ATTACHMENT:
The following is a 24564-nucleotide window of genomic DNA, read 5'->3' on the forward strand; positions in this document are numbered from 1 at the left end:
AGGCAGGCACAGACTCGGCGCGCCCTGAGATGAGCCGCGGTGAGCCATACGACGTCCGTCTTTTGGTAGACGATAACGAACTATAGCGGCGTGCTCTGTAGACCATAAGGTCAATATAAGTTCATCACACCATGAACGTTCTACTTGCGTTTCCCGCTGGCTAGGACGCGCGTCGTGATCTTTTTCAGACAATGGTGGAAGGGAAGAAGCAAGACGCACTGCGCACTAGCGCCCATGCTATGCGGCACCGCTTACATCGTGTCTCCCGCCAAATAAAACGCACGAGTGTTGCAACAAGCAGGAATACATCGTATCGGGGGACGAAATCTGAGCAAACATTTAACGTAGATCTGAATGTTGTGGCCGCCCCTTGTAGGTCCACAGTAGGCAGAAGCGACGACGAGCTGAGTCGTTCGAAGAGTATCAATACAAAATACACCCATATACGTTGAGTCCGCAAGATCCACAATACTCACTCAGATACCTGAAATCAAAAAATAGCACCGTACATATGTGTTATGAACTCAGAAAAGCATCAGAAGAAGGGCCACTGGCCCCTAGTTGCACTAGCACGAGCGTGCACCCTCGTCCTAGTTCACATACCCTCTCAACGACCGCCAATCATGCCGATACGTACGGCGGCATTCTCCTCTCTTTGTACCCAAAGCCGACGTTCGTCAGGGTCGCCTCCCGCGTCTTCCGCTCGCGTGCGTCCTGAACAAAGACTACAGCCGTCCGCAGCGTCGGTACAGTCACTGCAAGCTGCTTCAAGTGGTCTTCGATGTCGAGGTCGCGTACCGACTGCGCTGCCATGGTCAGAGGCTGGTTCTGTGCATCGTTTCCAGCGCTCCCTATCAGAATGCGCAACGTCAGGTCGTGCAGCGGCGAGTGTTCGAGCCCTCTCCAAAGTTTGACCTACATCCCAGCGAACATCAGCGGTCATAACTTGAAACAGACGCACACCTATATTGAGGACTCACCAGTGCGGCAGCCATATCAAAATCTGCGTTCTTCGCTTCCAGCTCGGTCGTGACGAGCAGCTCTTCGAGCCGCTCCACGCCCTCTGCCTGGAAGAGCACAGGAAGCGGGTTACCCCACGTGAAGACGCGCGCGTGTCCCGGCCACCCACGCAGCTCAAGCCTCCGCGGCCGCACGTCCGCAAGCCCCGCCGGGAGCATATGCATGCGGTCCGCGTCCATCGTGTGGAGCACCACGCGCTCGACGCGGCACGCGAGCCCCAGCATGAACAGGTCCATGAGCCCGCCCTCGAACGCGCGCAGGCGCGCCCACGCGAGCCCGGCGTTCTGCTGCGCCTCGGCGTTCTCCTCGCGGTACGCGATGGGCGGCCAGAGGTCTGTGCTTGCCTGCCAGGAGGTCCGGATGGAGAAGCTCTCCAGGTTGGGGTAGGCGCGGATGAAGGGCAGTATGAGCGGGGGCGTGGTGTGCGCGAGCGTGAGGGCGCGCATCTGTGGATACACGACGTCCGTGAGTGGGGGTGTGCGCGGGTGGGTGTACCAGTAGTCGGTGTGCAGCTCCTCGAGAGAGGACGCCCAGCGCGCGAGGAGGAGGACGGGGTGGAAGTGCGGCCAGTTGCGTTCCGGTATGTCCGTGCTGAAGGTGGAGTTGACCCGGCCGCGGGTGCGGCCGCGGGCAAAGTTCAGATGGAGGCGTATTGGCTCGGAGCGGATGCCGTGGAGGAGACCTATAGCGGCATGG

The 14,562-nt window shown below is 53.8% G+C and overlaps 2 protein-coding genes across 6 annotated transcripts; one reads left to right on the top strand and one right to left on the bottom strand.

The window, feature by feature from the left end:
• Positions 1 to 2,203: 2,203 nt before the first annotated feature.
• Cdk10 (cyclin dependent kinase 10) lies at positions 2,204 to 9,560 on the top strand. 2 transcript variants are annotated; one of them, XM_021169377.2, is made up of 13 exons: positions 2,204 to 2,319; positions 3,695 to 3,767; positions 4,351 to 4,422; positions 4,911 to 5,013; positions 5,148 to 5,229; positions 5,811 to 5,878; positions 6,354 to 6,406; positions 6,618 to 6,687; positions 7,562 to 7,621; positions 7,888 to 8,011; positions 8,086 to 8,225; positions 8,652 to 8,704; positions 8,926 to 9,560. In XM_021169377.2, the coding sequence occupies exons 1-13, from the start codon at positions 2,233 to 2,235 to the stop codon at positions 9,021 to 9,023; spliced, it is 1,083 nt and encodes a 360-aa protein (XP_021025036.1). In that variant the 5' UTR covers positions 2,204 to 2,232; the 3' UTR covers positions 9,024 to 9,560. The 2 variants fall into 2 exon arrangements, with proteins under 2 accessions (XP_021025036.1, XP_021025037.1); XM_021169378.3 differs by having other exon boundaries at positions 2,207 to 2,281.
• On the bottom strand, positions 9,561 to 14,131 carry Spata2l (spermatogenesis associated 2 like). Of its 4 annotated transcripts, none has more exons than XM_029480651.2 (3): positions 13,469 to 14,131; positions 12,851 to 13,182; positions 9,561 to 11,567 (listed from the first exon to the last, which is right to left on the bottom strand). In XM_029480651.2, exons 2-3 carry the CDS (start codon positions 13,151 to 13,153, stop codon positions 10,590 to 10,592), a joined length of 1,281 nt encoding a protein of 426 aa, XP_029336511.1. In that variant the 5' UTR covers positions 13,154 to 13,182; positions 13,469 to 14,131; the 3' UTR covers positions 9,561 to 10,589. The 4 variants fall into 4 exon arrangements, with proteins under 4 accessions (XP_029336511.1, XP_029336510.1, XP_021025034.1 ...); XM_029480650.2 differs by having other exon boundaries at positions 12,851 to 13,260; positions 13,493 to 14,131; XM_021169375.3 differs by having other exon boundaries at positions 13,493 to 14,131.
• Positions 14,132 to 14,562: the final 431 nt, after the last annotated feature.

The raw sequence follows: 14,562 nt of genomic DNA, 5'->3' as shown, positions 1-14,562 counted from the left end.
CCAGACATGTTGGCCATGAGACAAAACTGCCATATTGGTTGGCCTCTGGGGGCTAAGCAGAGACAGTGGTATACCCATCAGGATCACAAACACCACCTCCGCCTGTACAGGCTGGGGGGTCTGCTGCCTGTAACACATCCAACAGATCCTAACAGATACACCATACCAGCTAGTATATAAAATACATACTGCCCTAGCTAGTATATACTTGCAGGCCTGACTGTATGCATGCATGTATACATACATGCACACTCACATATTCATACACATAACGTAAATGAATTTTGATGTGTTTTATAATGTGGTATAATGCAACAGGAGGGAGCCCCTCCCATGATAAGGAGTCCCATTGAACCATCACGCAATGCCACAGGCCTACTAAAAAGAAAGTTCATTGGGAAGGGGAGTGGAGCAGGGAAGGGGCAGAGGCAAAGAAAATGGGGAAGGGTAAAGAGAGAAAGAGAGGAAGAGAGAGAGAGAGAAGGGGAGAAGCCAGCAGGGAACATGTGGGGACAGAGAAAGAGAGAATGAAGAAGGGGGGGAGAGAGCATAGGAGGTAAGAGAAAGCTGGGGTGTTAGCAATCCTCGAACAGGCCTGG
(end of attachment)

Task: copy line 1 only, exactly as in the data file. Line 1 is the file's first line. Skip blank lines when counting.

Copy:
The following is a 24564-nucleotide window of genomic DNA, read 5'->3' on the forward strand; positions in this document are numbered from 1 at the left end: